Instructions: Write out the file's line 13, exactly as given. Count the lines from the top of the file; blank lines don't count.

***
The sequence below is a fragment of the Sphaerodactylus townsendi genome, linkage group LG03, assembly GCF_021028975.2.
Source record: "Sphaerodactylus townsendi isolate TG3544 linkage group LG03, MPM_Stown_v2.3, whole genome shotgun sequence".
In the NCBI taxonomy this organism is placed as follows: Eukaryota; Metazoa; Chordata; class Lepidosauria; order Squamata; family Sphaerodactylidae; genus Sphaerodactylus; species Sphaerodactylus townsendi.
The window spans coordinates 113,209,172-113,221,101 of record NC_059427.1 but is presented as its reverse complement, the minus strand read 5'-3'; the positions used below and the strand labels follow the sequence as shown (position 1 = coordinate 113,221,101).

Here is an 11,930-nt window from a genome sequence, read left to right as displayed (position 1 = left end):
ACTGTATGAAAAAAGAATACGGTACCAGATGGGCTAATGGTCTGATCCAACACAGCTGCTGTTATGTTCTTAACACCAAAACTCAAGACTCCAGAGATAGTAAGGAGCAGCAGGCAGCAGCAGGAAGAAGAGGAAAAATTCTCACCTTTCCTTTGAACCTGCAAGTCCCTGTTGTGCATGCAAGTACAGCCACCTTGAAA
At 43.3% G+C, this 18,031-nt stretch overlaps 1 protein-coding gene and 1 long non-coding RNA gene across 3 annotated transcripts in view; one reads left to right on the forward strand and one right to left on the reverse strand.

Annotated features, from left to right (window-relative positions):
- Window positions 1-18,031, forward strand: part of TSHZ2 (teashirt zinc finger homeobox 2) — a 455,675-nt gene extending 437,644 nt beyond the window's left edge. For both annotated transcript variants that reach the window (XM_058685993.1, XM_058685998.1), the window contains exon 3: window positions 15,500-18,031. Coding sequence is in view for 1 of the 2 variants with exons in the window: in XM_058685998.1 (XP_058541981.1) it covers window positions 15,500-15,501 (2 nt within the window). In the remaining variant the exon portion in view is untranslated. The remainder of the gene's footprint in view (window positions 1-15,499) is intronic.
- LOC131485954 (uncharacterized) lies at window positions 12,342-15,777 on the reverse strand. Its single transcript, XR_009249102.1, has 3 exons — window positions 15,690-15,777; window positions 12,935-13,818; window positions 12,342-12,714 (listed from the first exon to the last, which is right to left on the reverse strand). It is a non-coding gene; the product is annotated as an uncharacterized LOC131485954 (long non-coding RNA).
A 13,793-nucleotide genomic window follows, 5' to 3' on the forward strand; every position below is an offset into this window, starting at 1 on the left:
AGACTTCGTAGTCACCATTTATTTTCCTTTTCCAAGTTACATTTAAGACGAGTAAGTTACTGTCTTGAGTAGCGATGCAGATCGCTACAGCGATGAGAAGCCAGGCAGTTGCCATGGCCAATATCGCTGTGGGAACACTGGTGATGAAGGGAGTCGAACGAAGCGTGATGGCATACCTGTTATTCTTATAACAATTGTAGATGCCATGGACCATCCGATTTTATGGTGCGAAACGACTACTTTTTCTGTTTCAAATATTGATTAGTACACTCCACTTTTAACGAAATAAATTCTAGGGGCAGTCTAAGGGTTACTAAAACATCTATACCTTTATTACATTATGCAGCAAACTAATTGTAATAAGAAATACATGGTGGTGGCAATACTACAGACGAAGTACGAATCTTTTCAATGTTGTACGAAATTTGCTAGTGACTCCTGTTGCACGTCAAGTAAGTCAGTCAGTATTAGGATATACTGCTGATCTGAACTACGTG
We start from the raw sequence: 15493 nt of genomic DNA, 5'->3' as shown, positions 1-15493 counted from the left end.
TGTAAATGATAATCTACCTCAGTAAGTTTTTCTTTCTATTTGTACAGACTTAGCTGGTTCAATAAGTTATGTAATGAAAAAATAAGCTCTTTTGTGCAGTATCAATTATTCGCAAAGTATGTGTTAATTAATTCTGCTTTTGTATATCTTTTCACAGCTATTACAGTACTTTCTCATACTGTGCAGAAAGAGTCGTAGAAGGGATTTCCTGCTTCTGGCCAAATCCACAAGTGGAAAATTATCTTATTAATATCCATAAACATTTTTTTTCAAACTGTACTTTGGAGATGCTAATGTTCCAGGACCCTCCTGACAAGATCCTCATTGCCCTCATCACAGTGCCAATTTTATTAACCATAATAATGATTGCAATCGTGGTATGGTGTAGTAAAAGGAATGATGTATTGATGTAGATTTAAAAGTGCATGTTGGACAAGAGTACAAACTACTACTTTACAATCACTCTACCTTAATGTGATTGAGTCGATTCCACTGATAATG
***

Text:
We start from the raw sequence: 15493 nt of genomic DNA, 5'->3' as shown, positions 1-15493 counted from the left end.